Bio: Edgar Allan Poe was a famous American poet, short story writer, journalist, and literary critic who lived from 1809-1849. He was born in Boston on January 19th, 1809 and was orphaned at an early age, after which he was sent to live with a foster family (The Allans) in Richmond. He was never officially adopted by the Allans and he was eventually disowned by the family.
Poe won a short story contest in 1833, and two years later became a literary critic for the magazine The Southern Literary Messenger. Shortly after, he then married his 13-year-old cousin, Virginia in 1836. He became nationally famous upon the publication of his poem The Raven in 1845.
His life was marred by infrequent but intense drinking bouts which gave him a bad reputation. However, he continued to produce excellent short stories (Murders in the Rue Morgue, The Gold Bug) which brought him acclaim in America, England, and especially in France. Many of Poe's stories take place in Paris. (The French poet Baudelaire translated many of Poe's works)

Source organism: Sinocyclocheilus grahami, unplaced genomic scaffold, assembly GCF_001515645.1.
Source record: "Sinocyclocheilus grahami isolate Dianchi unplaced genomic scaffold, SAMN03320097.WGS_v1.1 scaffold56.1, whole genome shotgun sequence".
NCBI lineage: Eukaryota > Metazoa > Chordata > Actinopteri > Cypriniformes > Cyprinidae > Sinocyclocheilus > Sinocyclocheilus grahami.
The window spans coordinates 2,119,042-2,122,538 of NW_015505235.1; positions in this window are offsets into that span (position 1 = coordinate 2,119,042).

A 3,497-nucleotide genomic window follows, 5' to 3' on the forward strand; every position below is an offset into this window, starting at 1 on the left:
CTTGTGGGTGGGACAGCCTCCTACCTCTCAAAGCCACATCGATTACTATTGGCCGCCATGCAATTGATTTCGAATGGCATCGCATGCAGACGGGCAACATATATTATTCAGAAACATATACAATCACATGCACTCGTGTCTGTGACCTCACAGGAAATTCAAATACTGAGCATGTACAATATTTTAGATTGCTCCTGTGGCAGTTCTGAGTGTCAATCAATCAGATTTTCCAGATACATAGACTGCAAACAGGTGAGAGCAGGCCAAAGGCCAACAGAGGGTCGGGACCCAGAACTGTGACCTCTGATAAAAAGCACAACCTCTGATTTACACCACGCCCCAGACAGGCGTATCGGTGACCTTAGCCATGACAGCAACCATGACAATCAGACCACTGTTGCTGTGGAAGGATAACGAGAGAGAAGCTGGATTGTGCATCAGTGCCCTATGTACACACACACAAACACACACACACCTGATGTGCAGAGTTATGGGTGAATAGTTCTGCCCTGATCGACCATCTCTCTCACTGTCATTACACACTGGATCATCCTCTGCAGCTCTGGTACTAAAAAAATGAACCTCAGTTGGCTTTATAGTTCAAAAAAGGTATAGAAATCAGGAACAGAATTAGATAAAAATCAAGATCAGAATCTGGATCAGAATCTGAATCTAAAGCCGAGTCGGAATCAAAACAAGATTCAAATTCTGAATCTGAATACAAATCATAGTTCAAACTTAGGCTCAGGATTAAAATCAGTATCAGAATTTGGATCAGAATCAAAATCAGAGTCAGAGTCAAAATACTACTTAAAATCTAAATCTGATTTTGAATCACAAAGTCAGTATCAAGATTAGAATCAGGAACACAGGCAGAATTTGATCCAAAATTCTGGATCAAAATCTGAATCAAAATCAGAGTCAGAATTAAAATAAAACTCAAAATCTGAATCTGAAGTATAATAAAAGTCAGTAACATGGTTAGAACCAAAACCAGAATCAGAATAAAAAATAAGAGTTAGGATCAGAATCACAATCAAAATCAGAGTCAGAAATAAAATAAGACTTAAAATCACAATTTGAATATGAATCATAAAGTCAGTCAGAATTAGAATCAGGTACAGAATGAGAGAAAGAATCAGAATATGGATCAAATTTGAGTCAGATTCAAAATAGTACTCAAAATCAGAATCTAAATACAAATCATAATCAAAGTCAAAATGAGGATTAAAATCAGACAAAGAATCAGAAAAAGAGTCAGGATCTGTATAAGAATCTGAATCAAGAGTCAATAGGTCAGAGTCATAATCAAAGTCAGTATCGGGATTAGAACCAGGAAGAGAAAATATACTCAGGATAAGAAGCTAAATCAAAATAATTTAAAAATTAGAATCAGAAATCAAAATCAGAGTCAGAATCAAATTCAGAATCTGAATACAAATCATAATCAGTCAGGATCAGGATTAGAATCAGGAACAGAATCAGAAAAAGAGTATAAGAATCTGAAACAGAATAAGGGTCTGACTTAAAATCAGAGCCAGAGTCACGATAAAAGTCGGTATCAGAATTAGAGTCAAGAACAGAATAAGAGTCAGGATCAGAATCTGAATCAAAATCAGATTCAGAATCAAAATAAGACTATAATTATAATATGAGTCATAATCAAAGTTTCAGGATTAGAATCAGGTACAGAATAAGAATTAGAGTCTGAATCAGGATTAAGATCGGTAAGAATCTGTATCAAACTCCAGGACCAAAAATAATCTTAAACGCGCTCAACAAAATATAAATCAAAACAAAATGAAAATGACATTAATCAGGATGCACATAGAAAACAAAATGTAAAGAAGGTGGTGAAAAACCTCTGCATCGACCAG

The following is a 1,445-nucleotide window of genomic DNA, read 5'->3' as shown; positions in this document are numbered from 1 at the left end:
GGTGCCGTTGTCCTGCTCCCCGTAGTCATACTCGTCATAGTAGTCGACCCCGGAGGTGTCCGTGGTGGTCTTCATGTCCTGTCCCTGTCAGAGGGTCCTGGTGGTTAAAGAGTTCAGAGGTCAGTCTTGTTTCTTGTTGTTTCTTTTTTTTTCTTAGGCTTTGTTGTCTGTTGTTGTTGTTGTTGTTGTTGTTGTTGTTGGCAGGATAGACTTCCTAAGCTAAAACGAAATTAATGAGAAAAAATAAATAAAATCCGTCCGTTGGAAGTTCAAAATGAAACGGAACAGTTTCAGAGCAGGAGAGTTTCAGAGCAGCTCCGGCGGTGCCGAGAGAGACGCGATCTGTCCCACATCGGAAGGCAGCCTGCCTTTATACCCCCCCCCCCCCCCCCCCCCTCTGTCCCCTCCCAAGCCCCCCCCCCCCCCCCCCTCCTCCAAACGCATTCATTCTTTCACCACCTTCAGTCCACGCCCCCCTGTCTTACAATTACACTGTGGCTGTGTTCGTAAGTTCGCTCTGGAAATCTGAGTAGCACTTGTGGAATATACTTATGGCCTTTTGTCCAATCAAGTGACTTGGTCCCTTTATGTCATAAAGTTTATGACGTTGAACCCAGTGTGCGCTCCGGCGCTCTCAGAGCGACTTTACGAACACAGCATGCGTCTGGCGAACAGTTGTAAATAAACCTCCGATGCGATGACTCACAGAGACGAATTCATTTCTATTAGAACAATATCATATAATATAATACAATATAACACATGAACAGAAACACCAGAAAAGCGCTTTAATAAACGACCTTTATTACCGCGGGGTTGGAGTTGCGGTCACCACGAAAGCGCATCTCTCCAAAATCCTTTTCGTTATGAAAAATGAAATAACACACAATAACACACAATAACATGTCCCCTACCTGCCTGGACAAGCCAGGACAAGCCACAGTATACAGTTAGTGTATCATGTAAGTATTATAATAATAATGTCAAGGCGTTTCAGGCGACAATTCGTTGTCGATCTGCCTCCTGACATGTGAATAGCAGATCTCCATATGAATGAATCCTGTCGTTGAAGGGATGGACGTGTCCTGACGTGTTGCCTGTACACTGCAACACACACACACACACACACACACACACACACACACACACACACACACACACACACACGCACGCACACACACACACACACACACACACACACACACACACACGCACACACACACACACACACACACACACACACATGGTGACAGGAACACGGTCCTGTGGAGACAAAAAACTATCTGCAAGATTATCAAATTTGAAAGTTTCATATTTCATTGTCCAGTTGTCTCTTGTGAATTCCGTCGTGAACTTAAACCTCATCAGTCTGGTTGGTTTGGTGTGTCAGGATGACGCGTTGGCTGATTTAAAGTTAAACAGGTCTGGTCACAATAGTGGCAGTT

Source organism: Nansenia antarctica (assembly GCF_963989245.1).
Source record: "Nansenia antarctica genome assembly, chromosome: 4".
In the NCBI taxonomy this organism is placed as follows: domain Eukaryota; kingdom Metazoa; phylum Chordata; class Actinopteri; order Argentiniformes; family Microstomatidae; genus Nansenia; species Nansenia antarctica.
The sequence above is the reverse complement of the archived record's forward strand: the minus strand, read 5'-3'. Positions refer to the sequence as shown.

Unfortunately, after the death of Poe's wife (1847), he fell apart and died two years later on October 7, 1849.
On August 19, 1843, horror master Edgar Allan Poe released one of his darkest short stories, The Black Cat, his exploration of the psychology of guilt. Now, over a hundred and fifty years later, the tale of an unreliable narrator is continued by author Keith Gouveia. After killing his wife, John Mohr is sentenced to die at the gallows. But when an unlikely visitor turns into a reluctant partner, John embraces the monster within and becomes the god of the underworld's instrument of death. Doomed... more info>>